The U.S. Department of Homeland Security (DHS) announced that more than 1,150 national, regional, state and local organizations have joined the department to take part in National Preparedness Month. This nationwide effort encourages Americans to prepare for emergencies of all kinds in their homes, businesses, schools and communities. This year, the department is putting a particular focus on family emergency preparedness, reminding individuals to make themselves and their loved ones better prepared.

"This fall, the Department of Homeland Security and the National Preparedness Month Coalition are urging Americans to take a few basic steps to ensure that their families are prepared before emergencies happen," said Homeland Security Secretary Michael Chertoff. "Through events and activities across the country, every American will be reminded of the personal responsibility they have to keep their family safe if the unexpected occurs."

More than 1,150 public and private sector organizations representing every state in the nation are promoting emergency preparedness through hundreds of events and activities in communities across the country. National organizations such as Boy Scouts of America, The Council of Better Business Bureaus, National Volunteer Fire Council, Home Depot, ASPCA and the American Red Cross and many smaller regional, state and local groups are taking part in this important effort. Throughout September, DHS and coalition members are highlighting the importance of individual emergency preparedness and encouraging Americans to get an emergency supply kit, make a family emergency plan and be informed about the different types of emergencies that may affect them.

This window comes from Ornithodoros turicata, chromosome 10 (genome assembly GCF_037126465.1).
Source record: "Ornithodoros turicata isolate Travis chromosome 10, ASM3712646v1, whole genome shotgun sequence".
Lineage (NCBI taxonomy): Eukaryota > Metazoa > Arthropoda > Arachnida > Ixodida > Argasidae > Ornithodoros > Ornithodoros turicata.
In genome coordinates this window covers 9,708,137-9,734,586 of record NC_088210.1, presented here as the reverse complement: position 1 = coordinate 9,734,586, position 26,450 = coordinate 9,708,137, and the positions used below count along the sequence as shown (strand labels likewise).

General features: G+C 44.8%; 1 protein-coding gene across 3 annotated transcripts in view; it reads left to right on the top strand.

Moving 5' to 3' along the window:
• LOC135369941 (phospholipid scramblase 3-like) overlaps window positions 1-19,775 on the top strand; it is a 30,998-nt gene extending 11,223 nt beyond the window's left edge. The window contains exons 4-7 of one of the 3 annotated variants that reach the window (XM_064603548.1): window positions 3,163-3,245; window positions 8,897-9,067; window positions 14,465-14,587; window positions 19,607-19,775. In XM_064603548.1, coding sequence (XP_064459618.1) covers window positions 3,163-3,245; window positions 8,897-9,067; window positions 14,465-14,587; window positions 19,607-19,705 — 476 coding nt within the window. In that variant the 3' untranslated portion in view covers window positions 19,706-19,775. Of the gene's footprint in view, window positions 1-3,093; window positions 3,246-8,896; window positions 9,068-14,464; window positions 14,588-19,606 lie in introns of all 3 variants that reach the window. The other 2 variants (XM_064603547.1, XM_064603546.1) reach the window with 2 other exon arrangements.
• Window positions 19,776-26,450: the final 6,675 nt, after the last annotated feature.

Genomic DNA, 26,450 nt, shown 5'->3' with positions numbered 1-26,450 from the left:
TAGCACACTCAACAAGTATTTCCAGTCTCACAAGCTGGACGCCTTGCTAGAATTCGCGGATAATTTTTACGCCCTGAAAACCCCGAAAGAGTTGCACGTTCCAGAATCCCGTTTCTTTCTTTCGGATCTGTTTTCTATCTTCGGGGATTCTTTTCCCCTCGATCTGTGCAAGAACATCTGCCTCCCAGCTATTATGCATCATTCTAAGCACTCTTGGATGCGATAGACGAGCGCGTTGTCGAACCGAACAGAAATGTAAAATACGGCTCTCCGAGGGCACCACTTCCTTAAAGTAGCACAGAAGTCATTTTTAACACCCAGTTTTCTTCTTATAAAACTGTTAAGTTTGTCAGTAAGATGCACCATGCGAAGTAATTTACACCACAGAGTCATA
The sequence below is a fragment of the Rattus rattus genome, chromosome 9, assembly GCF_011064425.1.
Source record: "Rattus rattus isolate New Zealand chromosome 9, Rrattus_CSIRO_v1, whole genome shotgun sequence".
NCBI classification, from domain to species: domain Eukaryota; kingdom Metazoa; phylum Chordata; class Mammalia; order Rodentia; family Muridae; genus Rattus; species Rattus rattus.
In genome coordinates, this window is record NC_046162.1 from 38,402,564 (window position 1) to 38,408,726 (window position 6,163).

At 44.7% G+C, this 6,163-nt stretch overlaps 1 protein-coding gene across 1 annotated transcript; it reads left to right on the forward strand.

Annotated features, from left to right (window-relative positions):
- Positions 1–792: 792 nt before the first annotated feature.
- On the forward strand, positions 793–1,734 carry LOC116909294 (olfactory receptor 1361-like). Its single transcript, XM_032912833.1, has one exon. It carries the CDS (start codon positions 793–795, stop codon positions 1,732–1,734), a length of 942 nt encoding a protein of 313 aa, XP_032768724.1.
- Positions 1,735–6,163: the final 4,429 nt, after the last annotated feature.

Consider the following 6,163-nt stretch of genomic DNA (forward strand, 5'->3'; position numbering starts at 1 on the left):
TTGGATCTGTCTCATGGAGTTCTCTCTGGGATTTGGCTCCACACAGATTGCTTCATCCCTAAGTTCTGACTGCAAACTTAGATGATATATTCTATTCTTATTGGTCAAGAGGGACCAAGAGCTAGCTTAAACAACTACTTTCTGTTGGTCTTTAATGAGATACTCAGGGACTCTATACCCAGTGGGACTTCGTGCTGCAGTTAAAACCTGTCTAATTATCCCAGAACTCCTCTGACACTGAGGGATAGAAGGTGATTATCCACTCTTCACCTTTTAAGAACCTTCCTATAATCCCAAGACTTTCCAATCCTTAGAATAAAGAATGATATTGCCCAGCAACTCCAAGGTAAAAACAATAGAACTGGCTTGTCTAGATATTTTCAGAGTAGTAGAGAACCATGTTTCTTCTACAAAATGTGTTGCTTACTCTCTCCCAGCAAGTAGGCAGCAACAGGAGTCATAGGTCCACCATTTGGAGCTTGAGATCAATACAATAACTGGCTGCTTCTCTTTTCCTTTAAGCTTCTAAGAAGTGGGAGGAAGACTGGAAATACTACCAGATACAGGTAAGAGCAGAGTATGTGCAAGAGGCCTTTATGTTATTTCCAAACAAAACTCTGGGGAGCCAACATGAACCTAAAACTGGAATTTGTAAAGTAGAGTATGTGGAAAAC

The goal of National Preparedness Month is to educate Americans about the importance of emergency preparedness and encourage individuals to take action. Throughout the year, DHS promotes individual emergency preparedness through the Ready Campaign and Citizen Corps as part of a broader national effort conducted by the department's Directorate for Preparedness.

While there is still a long way to go to ensure that all Americans have taken steps to prepare, there are indications of progress. A study conducted in June by the Advertising Council on behalf of the Department of Homeland Security's Ready Campaign recorded significant positive increases in preparedness behaviors. It found:

  • Ninety one percent of respondents said it is "very" or "somewhat" important for all Americans to be prepared for emergencies
  • From 2005 to 2006, the proportion of Americans who said they have taken any steps to prepare rose 10 points, from 45 percent to 55 percent

There were also several notable increases in key preparedness behaviors from 2004 to 2006:

  • Put together an emergency kit: 44 percent in 2004 to 54 percent in 2006
  • Created a family emergency plan: 32 percent in 2004 to 39 percent in 2006
  • Searched for info about preparedness: 28 percent in 2004 to 40 percent in 2006